Food Network's Thanksgiving page offers recipes and ideas on every aspect of your holiday meal from some of the most popular chefs on TV.

Knitting Daily offers a free e-book here with 4 one-skein knitting projects and 3 bonus holiday patterns.

Every year people ask me for my No-Brainer Fudge recipe (#5 on this old holiday ten list here), aka the easiest dessert/treat to make in the universe.

Do you have any holiday helpful tips or links to share? Let us know in comments.

Sunday, November 24, 2013

Comments Catchup Day

See you in comments.

Saturday, November 23, 2013

Sub Op

Online Canadian e-zine Lackington’s is looking for "speculative fiction between 1,500 – 5,000 words in length. The “spec” element can be overt or subtle (so blow us away with realism if it possesses the merest twinge of strangeness). Fantasy, SF, slipstream, post-apocalyptic, magic realism, mythopoeia, folktale, or any flavour of ‘punk — it’s all good, BUT WAIT! Read this before submitting — meeting our style preference is our foremost demand. We’re excited by stories by, or representative of, members of traditionally marginalized communities. We are never excited by fanfic, so please don’t send us any. We’re not a horror market, either, though we embrace dark elements." Payment: CAD1¢/word; no reprints, electronic submissions only, see guidelines for more details.

Friday, November 22, 2013


After watching this video you may never again look at a dollar bill quite the same way (includes narration by the artist and background music, for those of you at work):

Mark Wagner - Money is Material from The Avant/Garde Diaries on Vimeo.

Thursday, November 21, 2013

Sub Op

If you are a devoted flash fic writer, this is definitely the market listing for you:

SpecLit, a "world of wonder in 100 words" is a weekly e-zine that specializes in delivery flash fiction of 100 words exactly, and define themselves as "suckers for plot. If it ain’t got plot, it ain’t a story. We want each piece to have the feeling of a beginning, a middle, and an end (or inciting incident, attempt(s) to fix it, and climax). All fiction must be original. There are lots of places for fanfic – this isn’t one of them. And finally, of course, it also has to be speculative – fantasy, science fiction, myth fairy tale, dark fantasy, etc… – but no erotica and no gore. A well-placed swear word, the recognition that we are sexual beings, and off-camera violence are all okay, but within limits, eh? Besides, with the focus on plot, there’s no time to get all graphic." Length: 100 words exactly, and according to the submissions guidelines "Titles do not count as part of the 100 words". Payment: 5¢/word. Query on reprints, electronic submissions only, see guidelines for more details.

Wednesday, November 20, 2013

NaNoWriMo: Counts

Tomorrow you November novelists out there will hit the two-thirds month mark, which means time-wise you have about a week and a half to finish your 50K novel. Doesn't sound like a lot of time to complete a whole book, does it?

Perspective is a funny thing, and never more so than when you count things. That week-and-a-half you have left to finish your NaNo novel? Equals more time than you think. It's actually ten days, or 240 hours, or 144,000 minutes, or 8,640,000 seconds. Imagine if you could write one word every second; in the time you have left for NaNoWriMo you'd be able to finish 1,728,000 50K novels by November 30th (this assuming you did nothing but write a word each and every second for the next ten days.)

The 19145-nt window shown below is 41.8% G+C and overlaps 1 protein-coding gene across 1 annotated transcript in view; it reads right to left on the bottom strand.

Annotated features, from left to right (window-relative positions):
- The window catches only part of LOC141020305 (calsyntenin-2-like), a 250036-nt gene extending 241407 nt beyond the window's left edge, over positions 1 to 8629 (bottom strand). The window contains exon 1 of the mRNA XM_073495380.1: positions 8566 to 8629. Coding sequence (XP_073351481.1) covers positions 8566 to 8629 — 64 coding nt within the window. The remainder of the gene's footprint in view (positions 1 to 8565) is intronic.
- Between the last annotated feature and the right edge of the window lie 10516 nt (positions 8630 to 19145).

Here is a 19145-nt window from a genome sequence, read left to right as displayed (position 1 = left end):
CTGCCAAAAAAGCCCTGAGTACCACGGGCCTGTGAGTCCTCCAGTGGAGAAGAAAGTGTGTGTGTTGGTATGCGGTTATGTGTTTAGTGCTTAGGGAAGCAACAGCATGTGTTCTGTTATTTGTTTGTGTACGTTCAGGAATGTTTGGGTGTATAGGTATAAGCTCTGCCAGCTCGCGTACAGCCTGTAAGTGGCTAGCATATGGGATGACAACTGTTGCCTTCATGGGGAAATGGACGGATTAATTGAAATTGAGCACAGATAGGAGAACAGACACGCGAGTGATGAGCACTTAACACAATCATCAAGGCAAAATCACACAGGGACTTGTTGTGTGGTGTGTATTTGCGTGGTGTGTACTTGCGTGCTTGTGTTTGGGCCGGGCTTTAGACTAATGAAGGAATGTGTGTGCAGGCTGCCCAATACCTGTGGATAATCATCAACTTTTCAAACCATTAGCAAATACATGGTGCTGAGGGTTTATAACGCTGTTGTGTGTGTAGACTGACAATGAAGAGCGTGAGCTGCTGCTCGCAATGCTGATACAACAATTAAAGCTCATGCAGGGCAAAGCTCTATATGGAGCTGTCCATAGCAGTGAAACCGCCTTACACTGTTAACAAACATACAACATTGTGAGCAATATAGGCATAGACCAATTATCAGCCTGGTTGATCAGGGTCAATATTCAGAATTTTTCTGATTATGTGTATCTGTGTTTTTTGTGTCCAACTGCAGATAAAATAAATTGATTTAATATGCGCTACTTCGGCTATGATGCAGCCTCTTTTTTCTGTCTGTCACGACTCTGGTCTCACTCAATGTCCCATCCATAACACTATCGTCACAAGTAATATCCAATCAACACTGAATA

Fortunately you don't have to write 1,728,000 novels over the next ten days -- you have only to finish the one you've been working on all month. The other 1,727,999 novels can wait for another time. Don't you feel better now?

All kidding aside, I know how hard you NaNo'ers have been working, how tired you're probably feeling, and how much you dread/long for November 30th to arrive. It's okay to panic for a minute when you think about the time you have left, too. But just remember, every minute from now until November 30th is not just something you count; it's also a window. You can sit and stare at it, or you can open it and let the words stream in, and put them down on paper, and finish the book, and win NaNoWriMo. It is not impossible; you can do it. Count on yourself and you will.

Tuesday, November 19, 2013

InkJoy Redux

Last month I was pretty underwhelmed by Paper Mate's new line of InkJoy pens, but after reading Shawna's comment about how much better the stick variety were (versus the retractable type I tried) I resolved to give the product another chance. I found a big package of multi-colored stick InkJoy pens during a recent visit to Target and sat down with them last night for a test drive.

The biggest and most immediate difference with this set of InkJoy pens is that I didn't have to deal with removing a ball of goop on the business end, as there wasn't any goop (I imagine the molded plastic top caps keep the ink fresh.) There also seems to be a wider variety of colors in the stick version, including two shades of a green and an ink I've never before seen made available in a ballpoint pen: brown. No clips fell off (they were molded as part of the top caps) and I did not notice the smell of the ink as much this time, either.

A new problem with the stick variety of InkJoy was the tendency of the ink to blob; this happened most frequently on curves and was most noticeable with the lighter colors. If you want to use these pens for decorative purposes the blobbiness of the ink will likely be an issue.

The orange ink still seemed a bit too light in color to be practical for reading, as did the light green ink. The red still looks like a dark fuschia to me, too.

Also, while the ink flow from the stick InkJoy pens was easy and uninterrupted they wrote pretty much like every ballpoint pen I've ever used, so I'm still wondering what is supposed to be so revolutionary. The InkJoy stick pens were lighterweight than the retractable model, which actually made them a bit more uncomfortable for me to write with (weightier pens tend to provide more control for people like me with motor skill challenges.)